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State officials ask Trump administration to pull 3D-printed gun files offline

State officials ask Trump administration to pull 3D-printed gun files offline


Warns of ‘grave consequences’ for plastic firearms

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Cody Wilson
Tamir Kalifa for The Washington Post via Getty Images

Two dozen state attorneys general are asking the Trump administration to crack down on Defense Distributed’s Defcad site for selling 3D-printed gun files. In a letter sent today, they urged the Justice Department and State Department to enforce rules against exporting weapons and making undetectable firearms. “If the federal government fails to act, these files will be distributed widely with potentially grave consequences for our national and domestic security,” warns the letter.

Attorneys general argue that Defcad is violating export control regulations and the Undetectable Firearms Act, which bans manufacturing, owning, and selling guns that don’t trigger metal detectors. Anyone who downloads files could “automatically manufacture functional weapons that cannot be detected by a standard metal detector and, furthermore, are untraceable because they lack serial numbers,” says the letter. “Continued dissemination of these files will increase the risk of terrorist attacks and gun violence across the United States.”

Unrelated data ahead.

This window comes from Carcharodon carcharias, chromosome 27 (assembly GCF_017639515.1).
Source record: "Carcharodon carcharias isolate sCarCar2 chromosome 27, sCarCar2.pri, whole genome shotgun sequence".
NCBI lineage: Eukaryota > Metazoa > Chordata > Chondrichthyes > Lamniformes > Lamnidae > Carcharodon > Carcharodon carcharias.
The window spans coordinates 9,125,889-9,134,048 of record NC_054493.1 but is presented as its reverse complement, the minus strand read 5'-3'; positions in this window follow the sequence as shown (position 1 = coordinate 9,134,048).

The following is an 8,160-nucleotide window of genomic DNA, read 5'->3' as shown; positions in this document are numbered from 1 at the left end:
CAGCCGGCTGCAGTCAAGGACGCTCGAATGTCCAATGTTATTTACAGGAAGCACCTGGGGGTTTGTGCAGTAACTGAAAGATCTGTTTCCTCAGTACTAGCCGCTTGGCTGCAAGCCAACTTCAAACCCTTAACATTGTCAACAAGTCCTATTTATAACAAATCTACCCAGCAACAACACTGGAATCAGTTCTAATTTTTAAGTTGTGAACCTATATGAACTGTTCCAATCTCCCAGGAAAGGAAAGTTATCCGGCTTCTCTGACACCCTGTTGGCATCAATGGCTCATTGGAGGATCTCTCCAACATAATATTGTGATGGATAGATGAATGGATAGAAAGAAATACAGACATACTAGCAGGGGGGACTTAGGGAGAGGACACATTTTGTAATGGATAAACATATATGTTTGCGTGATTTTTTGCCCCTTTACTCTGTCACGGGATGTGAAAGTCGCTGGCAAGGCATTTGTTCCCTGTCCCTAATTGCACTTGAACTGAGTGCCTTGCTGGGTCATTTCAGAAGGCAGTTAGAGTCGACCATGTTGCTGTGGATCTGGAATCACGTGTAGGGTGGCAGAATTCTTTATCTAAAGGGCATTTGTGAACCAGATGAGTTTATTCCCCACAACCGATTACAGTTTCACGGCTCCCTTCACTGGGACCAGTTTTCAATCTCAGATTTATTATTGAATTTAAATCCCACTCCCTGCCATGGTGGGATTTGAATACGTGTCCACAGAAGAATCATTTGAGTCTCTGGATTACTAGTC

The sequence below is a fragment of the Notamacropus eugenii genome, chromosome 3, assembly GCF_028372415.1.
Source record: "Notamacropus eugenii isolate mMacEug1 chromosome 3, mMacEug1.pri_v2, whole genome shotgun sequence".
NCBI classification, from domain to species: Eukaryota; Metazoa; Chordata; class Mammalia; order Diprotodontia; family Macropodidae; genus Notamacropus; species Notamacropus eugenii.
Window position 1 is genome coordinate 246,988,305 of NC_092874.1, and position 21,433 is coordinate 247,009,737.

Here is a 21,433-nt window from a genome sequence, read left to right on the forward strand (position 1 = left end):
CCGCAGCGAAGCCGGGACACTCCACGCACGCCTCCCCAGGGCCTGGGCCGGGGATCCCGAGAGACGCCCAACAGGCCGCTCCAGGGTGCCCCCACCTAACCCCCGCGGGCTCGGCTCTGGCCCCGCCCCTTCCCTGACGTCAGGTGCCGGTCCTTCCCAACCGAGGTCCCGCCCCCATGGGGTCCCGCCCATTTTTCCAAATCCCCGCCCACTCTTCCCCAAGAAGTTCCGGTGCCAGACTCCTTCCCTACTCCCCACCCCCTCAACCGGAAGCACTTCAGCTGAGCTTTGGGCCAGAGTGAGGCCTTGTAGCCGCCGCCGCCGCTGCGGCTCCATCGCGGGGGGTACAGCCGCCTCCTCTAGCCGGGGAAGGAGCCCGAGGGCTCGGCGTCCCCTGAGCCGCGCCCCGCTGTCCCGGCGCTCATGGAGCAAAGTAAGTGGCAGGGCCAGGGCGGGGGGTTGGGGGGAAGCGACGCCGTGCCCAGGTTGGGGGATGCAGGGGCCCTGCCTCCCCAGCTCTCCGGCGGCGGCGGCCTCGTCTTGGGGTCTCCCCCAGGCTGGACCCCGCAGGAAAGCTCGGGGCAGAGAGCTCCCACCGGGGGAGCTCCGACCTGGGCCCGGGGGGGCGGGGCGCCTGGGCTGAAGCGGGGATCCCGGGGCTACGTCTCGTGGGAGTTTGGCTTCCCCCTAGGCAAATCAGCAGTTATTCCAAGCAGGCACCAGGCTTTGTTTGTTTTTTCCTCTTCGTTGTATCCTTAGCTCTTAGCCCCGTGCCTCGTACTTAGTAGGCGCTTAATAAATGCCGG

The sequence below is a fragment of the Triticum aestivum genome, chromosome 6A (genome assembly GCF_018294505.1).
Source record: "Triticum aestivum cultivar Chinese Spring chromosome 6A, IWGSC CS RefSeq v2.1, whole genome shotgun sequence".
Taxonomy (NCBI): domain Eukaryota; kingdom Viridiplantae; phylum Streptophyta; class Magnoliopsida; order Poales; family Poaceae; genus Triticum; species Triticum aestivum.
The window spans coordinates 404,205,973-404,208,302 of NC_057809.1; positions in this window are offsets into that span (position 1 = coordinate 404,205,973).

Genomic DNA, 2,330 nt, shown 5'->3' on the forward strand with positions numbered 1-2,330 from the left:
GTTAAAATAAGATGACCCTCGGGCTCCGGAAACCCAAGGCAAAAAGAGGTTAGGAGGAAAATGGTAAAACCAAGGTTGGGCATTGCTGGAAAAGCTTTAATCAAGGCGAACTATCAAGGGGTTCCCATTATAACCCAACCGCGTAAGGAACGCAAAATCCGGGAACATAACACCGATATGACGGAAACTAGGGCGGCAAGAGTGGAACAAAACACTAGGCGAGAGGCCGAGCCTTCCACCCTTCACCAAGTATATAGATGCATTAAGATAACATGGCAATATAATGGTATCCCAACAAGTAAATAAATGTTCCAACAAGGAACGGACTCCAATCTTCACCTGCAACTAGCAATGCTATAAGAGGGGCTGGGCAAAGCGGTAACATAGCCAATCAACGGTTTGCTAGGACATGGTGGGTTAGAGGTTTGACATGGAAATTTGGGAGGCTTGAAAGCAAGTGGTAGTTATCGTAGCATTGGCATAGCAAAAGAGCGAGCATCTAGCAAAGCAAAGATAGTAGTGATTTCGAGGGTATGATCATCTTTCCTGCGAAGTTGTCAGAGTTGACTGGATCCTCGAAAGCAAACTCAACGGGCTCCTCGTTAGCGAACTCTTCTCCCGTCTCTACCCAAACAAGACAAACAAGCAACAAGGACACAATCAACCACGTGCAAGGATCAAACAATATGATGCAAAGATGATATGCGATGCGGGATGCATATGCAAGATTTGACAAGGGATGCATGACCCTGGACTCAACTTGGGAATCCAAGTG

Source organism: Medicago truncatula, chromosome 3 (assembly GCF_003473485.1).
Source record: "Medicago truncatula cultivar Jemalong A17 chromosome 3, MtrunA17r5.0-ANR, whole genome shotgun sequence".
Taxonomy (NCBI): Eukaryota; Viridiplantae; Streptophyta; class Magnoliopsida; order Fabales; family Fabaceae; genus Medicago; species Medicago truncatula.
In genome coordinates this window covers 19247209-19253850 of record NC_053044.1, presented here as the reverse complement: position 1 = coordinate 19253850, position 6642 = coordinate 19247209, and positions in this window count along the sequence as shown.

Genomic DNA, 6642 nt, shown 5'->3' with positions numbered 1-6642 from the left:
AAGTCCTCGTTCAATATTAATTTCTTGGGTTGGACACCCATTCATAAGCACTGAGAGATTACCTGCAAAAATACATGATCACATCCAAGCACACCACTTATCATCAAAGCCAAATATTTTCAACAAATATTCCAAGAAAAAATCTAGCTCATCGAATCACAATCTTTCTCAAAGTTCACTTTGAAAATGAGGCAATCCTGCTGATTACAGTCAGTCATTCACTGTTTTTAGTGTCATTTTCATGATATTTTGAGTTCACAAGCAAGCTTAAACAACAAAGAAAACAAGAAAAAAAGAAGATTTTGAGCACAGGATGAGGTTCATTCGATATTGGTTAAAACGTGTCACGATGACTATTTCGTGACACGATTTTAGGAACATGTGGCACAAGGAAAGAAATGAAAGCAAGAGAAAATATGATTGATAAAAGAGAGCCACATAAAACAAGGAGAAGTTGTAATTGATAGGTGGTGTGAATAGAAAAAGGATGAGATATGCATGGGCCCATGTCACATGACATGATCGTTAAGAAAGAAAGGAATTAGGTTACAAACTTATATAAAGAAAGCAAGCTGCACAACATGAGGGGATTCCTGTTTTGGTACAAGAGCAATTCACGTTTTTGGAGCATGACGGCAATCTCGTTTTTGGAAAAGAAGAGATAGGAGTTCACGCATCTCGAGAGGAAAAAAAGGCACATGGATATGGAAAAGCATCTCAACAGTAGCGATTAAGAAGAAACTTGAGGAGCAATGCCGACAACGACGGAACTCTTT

Defcad has made several false starts, especially under the Obama administration, which contended that publishing printable weapon files violated International Traffic in Arms Regulations (ITAR). The Trump administration reversed course and settled with Defense Distributed, but state attorneys general filed a lawsuit, and a federal judge blocked its decision multiple times. Despite this, Defcad launched in March with a vetting system to allow only US residents, a strategy it claimed was “impervious” to legal challenge — although it acknowledged a buyer could redistribute the files to other people.

Defcad has well-established problems with ITAR, but the letter doesn’t explain how it violates the Undetectable Firearms Act beyond asserting that files “enable the automatic manufacture of functional plastic weapons.” While lawmakers have proposed updates to expressly ban 3D-printed plastic weapons, they’ve focused on the act of making the guns rather than distributing the plans.